The lessons that have been learned from the Society's Street Law scheme so far, and why it is creating a stir in classrooms up and down Scotland

"Absolute Dyno!" (A pupil at Castlemilk High School)

"We have a lot of external agencies, who approach us to host events in the school. I have to say that the Street Law students surpassed those external agencies." (Andrew Sharkey, head teacher, St Kentigern’s Academy)

"The law students were fantastic with the pupils. They are always well prepared. I’m very impressed. If they don’t fancy a career in law, they could definitely become teachers." (Denise Currie, modern studies teacher, St Paul’s High School)

Back with a bang

Most folk spend their first weekend since going back after the Christmas break either finishing off any remaining Christmas chocolate, watching a box set, or – let’s face it – both.

At the Law Society of Scotland, however, we hosted a two-day training weekend for law students. Before they were even back at university, they travelled to Drumsheugh Gardens to learn about Street Law.

Happily, the Society received funding from a legal education charity last year to help us train this new generation of Street Lawyers. With that finance secured, we invited colleagues from Harvard and Georgetown (the home of Street Law and where the world’s most extensive programme is organised) to do the training.

What's involved?

So what is Street Law? It is an interactive, engaging programme that places law students in high schools to teach school pupils about the law, the legal system, and legal principles. It teaches practical, relevant law to non-lawyers. It should be engaging. It should be fun. It should really stretch the pupils. Crucially, whilst always absolutely grounded in the law, it isn’t about black-letter law but rather concepts, principles and application.

So a lesson on statutory interpretation might involve giving pupils a badly drafted, basic law (“No children in the streets at night”), giving them some reasoning as to why the law exists, and then asking them to look at a number of examples of behaviour and asking them to decide whether the individuals in those examples have breached either the letter or the spirit of the law (or both!).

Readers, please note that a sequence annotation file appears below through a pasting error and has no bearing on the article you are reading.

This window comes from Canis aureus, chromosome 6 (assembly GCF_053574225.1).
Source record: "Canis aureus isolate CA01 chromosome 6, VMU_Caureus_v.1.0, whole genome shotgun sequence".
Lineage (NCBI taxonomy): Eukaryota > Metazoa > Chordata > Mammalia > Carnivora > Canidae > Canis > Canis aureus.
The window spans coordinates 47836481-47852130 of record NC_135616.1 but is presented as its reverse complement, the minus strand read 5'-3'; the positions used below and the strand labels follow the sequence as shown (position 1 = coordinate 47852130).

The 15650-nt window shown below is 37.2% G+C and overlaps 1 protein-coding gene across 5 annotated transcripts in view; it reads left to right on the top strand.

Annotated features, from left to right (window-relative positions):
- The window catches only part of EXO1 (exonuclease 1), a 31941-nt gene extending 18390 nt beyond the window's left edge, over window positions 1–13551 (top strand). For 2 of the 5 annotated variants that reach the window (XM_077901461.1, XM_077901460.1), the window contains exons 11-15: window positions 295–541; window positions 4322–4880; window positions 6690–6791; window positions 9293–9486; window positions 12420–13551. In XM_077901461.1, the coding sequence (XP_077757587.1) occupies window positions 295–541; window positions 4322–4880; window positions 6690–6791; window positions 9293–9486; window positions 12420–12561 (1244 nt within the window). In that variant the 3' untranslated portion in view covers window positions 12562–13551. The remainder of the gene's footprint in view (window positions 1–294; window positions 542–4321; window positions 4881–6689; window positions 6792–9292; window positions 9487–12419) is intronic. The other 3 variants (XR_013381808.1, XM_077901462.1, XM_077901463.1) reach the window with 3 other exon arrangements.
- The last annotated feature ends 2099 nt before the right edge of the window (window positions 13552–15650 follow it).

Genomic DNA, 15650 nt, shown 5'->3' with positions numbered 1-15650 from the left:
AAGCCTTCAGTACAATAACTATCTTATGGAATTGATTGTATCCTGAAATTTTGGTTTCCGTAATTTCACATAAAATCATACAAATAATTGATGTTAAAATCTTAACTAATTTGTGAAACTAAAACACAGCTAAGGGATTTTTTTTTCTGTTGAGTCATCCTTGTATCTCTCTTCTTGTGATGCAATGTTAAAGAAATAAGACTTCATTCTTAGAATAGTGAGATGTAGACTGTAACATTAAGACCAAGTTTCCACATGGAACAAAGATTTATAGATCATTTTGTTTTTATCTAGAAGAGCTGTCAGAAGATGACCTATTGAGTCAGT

By the end of the lesson, the pupils have worked through those examples, but also will have drafted a better law (“No under 16s in the streets, unless accompanied by a responsible adult, between the hours of 9pm and 6am”). They’ll have learned some drafting principles, some interpretation skills and spent most of the lesson using higher level thinking skills. Working together they work out the answers, and push each other and the Street Law trainers on to new levels.

Positive feedback

We launched our Street Law programme last autumn (in Glasgow and West Lothian). The feedback has been astonishing so far and, on the back of the hard work of the first bunch of Street Law trainers, more and more schools are contacting us and wanting their pupils to benefit. Teachers and pupils who have been through the programme have raved about its quality and its breadth of coverage. The law students design the lessons and, so far, have been endlessly creative – lessons have spanned human rights, constitutional law, domestic abuse, and mock trials.

The law students may have designed the lesson, but it is the pupils who make it happen. Rather than learning “this is what a trial looks like”, they may be asked to take part in a mini-trial (and everyone has a role to play), or they may be asked to form juries, look at a real case and evaluate the evidence. That is the genius of the Street Law method: the pupil is at the heart of everything that happens and they drive the content and course of the lesson.

Many benefits

This isn’t simply about encouraging people to study law. If pupils enjoy Street Law then, yes, studying law is an option. The schools we generally work with aren’t schools that produce lots of LLB students, so more students from those backgrounds is a good thing. More importantly, though, the 20 or so other pupils in a class suddenly realise that law isn’t some concept for other people but actually something they engage with every day. It is those 20 pupils who really matter here – they engage with the law, analyse the law and end up with a better understanding of the law.

It also benefits the law students. They have to distil their legal knowledge into something that is understandable to non-lawyers but, more than that, have to make it engaging, interesting and interactive. They have to practise speaking in a room full of people who may or may not be interested. They have to know the law inside out, because they can be sure that they’ll get asked awkward questions. All skills that will be useful whether they go on to practise law or, whisper it quietly, jump professions and become teachers!

Street Law (the story so far)

The schools and the law students they worked with:

Castlemilk: Jacob Tomnay and Jack Smith
Castlemilk: Paul Pattison and Amy Motherwell
Eastbank: Anna Falconer and Kirsty Lauder
Lochend: Alex Gibb and Robbie Jones
St Paul’s: Ifigenia Herrera Temesio and Jack Harty
St Roch’s: Nikki Gordon and Catriona Smith

West Lothian
Broxburn: Catriona Smith and Hayley Stewart
Deans Community High School: Sarah Moffatt and Robbie Reid
St Kentigern’s Academy: Rona MacLeod and Emily Hunter


The Author
Rob Marrs is senior policy and development manager at the Law Society of Scotland For more information, visit our Street Law page.
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